Some great suggestions, same lame ones, and some missed opportunities.
Many and small beats large and heavy. Finding beats flanking. Swarming beats surging.
The service is taking a big risk but not without much discussion.
With masks off, political leaders are urging people to get out there and spend money.
A former classmate is going to be one of the US military’s most senior leaders.
Some 98 percent of active service members are now vaccinated. The rest will be discharged.
The Pentagon brass have defeated a supermajority coalition in Congress.
While 96 percent of airmen are in compliance, the service is about to get smaller.
The Assistant Secretary for Health has put on a uniform and become an instant Admiral.
We’re not getting Afghans—or even American citizens trapped there—out fast enough.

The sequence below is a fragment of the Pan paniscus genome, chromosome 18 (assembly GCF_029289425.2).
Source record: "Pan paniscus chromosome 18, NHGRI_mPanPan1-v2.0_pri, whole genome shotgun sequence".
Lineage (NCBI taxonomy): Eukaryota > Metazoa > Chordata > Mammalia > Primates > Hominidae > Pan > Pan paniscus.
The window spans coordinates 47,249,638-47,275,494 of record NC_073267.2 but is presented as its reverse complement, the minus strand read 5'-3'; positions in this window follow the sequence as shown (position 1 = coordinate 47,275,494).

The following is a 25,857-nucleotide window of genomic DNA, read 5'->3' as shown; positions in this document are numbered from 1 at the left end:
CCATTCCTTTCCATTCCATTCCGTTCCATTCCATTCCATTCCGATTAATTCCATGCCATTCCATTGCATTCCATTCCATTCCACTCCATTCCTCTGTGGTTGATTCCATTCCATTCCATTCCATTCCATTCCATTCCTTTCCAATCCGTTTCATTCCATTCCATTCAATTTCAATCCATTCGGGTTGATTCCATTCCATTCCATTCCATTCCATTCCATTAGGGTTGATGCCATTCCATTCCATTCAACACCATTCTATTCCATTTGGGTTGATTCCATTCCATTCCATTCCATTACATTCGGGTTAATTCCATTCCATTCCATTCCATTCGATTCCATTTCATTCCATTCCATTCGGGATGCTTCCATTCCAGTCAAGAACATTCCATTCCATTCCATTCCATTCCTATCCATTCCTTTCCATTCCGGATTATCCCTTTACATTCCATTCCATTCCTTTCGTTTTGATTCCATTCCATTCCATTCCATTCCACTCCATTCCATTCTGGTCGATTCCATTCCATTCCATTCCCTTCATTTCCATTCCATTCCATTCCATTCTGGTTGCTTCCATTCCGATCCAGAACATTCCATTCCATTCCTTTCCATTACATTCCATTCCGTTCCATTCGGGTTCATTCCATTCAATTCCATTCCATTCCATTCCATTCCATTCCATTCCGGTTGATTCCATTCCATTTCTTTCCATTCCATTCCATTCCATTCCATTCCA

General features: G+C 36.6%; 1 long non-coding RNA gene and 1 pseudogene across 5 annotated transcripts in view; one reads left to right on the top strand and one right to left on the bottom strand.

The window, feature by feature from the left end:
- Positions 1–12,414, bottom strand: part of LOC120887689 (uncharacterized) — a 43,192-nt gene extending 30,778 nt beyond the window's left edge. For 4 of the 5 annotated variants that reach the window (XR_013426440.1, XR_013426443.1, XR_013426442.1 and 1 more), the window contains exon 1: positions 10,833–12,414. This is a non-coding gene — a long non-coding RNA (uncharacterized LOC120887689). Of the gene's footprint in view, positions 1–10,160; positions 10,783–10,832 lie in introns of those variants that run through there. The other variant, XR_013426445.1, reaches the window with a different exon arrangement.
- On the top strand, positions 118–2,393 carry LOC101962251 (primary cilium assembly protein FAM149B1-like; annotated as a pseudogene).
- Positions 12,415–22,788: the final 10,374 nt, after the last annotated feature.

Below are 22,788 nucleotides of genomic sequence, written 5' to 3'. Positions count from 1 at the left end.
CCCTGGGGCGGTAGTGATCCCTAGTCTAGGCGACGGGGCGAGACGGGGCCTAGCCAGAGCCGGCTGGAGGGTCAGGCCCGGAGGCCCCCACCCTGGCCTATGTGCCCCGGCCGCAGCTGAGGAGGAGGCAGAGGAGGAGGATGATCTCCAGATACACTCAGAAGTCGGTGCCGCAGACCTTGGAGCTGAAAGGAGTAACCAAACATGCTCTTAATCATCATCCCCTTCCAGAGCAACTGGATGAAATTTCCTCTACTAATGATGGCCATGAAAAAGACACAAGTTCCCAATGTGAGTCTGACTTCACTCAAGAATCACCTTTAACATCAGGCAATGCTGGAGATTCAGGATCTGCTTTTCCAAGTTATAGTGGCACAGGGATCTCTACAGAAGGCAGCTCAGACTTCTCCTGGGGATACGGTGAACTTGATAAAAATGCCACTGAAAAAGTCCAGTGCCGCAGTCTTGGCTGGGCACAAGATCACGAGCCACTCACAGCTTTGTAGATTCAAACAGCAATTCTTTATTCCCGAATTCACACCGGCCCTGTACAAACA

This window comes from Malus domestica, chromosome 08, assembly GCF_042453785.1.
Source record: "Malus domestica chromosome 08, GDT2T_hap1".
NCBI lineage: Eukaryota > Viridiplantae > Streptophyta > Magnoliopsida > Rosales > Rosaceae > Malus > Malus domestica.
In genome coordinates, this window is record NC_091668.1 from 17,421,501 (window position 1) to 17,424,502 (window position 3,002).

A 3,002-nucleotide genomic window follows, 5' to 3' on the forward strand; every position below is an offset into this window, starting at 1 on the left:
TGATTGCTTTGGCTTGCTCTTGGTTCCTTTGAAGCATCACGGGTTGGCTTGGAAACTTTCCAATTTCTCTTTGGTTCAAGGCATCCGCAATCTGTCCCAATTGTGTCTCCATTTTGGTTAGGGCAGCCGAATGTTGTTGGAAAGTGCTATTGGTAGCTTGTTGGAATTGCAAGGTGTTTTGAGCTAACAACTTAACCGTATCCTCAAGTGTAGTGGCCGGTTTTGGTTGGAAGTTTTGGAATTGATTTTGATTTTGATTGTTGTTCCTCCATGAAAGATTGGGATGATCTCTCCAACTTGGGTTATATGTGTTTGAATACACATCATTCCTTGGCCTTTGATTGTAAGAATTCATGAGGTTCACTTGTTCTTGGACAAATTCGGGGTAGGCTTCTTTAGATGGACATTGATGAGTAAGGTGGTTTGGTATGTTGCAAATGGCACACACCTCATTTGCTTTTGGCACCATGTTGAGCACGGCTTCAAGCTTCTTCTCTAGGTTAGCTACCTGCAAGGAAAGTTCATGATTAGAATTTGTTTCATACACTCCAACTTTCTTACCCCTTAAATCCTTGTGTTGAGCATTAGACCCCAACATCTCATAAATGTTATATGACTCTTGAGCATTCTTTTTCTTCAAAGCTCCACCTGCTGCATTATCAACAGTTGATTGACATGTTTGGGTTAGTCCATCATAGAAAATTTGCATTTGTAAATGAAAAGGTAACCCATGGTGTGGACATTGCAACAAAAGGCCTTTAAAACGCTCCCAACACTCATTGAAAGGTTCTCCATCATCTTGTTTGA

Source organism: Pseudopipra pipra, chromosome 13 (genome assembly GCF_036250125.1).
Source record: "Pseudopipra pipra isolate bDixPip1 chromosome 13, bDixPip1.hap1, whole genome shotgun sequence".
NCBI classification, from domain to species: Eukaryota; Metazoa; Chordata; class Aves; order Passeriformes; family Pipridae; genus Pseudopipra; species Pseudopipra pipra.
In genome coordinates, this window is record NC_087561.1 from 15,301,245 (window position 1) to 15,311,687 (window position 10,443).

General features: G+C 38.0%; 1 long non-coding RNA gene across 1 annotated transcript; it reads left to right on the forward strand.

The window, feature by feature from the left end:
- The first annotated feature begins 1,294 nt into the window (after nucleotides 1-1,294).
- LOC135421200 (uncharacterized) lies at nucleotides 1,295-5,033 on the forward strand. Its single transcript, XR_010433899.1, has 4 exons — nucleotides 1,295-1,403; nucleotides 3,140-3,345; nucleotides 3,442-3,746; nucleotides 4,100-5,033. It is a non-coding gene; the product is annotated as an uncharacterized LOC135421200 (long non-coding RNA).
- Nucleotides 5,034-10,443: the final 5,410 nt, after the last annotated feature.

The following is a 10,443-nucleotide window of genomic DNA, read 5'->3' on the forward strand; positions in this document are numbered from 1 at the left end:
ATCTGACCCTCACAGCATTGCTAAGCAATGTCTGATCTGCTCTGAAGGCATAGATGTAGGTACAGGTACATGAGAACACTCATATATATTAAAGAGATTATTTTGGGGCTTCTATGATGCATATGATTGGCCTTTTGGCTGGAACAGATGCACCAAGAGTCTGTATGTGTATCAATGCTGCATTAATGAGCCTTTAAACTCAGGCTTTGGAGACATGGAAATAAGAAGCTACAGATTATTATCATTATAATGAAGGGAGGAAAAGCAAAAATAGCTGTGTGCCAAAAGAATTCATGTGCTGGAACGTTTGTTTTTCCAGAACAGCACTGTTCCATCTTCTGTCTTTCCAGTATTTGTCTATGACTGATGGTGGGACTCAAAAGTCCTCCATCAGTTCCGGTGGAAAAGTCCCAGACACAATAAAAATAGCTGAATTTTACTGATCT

An over-eager supporter or something more sinister?
The Supreme Court justice least concerned with precedent wants to overturn a longstanding one.
The flagship of the centrist Navy is both a throwback and a sign of what’s wrong with the Senate.
It’s harder than a looks, especially given the limited size of the problem.
Queen Elizabeth’s husband has died two months shy of his 100th birthday.
Space Force took a year to decide what to call their uniformed members.
Peaceful protests were once again followed by nighttime clashes.
Presidents have appointed loyalists since time immemorial. Has this one gone too far?
Thomas Modly, the acting Secretary of the Navy, has embarrassed himself and must go.
A public health crisis turns into a public relations crisis.